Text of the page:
Monday, September 5, 2016

Trump Campaign is Deliberately Muddying the Waters on Immigration

We've discussed this before. Trump's real position on immigration: deport 12 million people and 'maybe' the 'good ones' can come back afterwards is unpopular. So Kelly Conway and friends have tried to create as much strategic ambiguity as possible.

"Republicans won't be pinned down on immigration

Mike Pence and Kellyanne Conway deflect questions on Sunday morning shows.

Moderator Chuck Todd worked hard to nail down Republican vice-presidential candidate Mike Pence on his running mate’s immigration plan, asking the Indiana governor more than 10 times during Sunday's installment of NBC's "Meet the Press" what would happen to undocumented immigrants who had not committed a crime in a Donald Trump administration.

But each time Todd asked a variation of the question, Pence demurred, pivoting as Trump often does to a pledge to remove undocumented immigrants with a criminal history first, build a wall and implement the rest of the Manhattan billionaire’s immigration proposals. Only then, Pence said, would Trump begin “working with the Congress to determine the best approach to that.”

Read more:

Note that this is meant to be reassuring in its vagueness. It creates the sense that 'maybe' those who aren't criminals won't be sent back. It may or may not be reassuring to suburban whites who want an excuse to vote for Trump.

Think about if you're a Hispanic person with family or friends in the shadows. How reassuring is this then? I think there is a lot of murkiness too in Pence's talk about removing those with a criminal history first and then 'working with Congress to determine the best approach to that.'

I think that this is supposed to make people relax a little and not worry. Those noncriminal undocumented immigrants won't be rounded up right away. But it leaves a lot of ambiguity. Who exactly will get included in those with a criminal history?

And Trump has at other times said that everyone has to go first and then the good ones can come back. And remember that Trump has often insisted that they are all criminals as they all came here illegally, full stop.

That is still his position though Pence is trying to be ambiguous here. The truly mirthful part was when Pence kept saying 'Mr. Trump has been completely consistent here.'

Kellyann Conway also makes things as clear as mud:

"In an interview on ABC's "This Week," Trump campaign manager Kellyanne Conway similarly declined to offer a concrete answer to the question of what the Manhattan billionaire would do with undocumented immigrants who have not committed a crime since arriving in the U.S. She said that without first addressing the other aspects of Trump's plan, like building the wall and deporting criminals, it would be impossible to know what exactly the next steps should be."

"Once you enforce the law, once you get rid of the criminals, once you triple the number of ICE agents, once you secure the Southern border, once you turn off the jobs magnet, jobs and benefit magnet, then we'll see where we are," she said. "And we don't know where we'll be. We don't know who will be left. We don't know where they live, who they are. That's the whole point here, that we've actually never tried this."

Read more:

But how do you turn off the 'jobs and benefits magnet' by only deporting criminals? Don't the non criminal undocumented immigrants also allegedly steal jobs and benefits?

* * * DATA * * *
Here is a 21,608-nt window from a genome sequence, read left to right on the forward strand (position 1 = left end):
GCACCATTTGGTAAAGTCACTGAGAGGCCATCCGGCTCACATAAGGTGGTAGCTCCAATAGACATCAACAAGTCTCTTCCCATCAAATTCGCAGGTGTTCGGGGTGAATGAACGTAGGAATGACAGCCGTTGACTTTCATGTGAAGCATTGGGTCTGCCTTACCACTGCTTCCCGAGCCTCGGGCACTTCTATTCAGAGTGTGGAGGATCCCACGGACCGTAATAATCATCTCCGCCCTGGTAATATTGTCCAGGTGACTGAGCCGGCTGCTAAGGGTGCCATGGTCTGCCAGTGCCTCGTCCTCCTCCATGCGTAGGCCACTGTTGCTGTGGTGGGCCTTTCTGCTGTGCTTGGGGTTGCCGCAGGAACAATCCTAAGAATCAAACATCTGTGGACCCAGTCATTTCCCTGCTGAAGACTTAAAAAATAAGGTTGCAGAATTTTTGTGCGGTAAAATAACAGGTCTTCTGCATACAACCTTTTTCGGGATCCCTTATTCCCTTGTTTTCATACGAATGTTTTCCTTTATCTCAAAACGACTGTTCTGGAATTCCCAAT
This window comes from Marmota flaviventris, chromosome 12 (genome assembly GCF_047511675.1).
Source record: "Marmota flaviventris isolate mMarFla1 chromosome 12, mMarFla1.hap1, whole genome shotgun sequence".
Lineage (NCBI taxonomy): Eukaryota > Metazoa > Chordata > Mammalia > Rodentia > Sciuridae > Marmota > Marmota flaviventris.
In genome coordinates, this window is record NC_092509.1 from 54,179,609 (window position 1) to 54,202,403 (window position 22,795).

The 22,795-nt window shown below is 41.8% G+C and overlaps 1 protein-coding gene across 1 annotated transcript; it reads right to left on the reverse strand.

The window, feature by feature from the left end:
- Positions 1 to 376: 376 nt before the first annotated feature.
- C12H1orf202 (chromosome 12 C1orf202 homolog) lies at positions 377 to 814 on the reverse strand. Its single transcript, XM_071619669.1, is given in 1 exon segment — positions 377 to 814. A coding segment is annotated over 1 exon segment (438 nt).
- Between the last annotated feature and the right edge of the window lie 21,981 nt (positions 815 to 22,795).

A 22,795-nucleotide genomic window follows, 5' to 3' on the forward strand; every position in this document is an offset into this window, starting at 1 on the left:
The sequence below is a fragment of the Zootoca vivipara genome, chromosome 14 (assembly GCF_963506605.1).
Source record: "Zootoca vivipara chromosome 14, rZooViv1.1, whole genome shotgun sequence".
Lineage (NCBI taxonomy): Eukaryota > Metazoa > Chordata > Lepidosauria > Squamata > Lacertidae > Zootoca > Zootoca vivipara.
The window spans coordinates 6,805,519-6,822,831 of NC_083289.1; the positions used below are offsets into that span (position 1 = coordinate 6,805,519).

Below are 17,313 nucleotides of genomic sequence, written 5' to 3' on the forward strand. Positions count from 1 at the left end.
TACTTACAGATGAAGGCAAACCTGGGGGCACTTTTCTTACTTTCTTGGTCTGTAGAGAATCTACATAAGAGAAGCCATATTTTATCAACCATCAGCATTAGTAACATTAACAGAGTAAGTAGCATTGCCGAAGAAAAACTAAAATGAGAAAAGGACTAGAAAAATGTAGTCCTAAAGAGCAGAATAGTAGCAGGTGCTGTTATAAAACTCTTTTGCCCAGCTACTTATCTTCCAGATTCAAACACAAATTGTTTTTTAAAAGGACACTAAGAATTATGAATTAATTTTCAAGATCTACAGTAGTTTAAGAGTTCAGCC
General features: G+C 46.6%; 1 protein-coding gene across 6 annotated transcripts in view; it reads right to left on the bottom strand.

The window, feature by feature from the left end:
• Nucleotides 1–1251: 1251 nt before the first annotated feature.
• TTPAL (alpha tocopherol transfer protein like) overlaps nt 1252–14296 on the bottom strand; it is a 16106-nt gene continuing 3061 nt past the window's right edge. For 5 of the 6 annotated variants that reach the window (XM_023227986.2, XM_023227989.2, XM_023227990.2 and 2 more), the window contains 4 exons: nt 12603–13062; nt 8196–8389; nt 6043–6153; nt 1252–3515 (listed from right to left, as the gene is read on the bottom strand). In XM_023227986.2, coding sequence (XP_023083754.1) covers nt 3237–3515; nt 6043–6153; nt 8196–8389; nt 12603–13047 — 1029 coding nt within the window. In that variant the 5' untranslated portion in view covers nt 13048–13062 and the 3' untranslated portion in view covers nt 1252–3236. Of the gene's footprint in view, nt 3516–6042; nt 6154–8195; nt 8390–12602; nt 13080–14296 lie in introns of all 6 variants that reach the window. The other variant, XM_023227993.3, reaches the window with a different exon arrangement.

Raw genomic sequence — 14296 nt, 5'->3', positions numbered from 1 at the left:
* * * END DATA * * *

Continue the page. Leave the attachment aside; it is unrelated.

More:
Then we have the fact that Trump also wants to cut back in legal immigration.

But being as clear as mud seems to work-at least with Trump supporters:

"49% of Trump voters in @MULawPoll think he’s changed on undocumented-37% think not. Big diff in perceived position."

This is why perception isn't reality no matter how much the media talks about 'optics.'

Anyway, it might convince Trump supporters but what about two other groups?

1. Hispanic people. My guess is they aren't fooled. There is nothing here to reassure you if you have family or friends in the shadows. The policy vagueness in some ways makes it worse. It's more cruel to have this kind of policy uncertainty.

2. White suburbans who may want to vote Republican but have been put off by Trump and don't want to vote for a racist.

The group that Trump has really fallen off with compared with normal Republicans is college educated whites especially college educated white women.

Will this be enough to fool them? That is the Trump calculation.

One other point. Tom Brown expressed something on Twitter that I've seen a number of people say: That if Trump does win over some more moderate suburban whites, he'll lose his base so it's a wash.

I don't agree. The Alt Right talks a lot about 'mainstreaming.' I think they may well get what Trump is trying to do. Josh Greenan had a piece that is worth reading and taking to heart regarding Trump.

There are two kinds of Trump supporters:

1. Those who believe he will do everything he says.

2. Those who think Trump is nodding and winking. He knows some of what he says is impossible and so there's nothing to worry about. This is just theatrics.

A winning Trump coalition-God help us-would have both voters who are voting for him because they believe he will deport 12 million and those who will vote for him because they assume he doesn't really mean he'll deport the 12 million.
What Trump is trying to do is increase the number who will vote for him if they believe he's just joking about deporting the 12 million.

Now he may or may not be successful with that. But if it fails I don't think it fails because he loses those who will vote for him because they want him to deport the 12 million.

No comments:

Post a Comment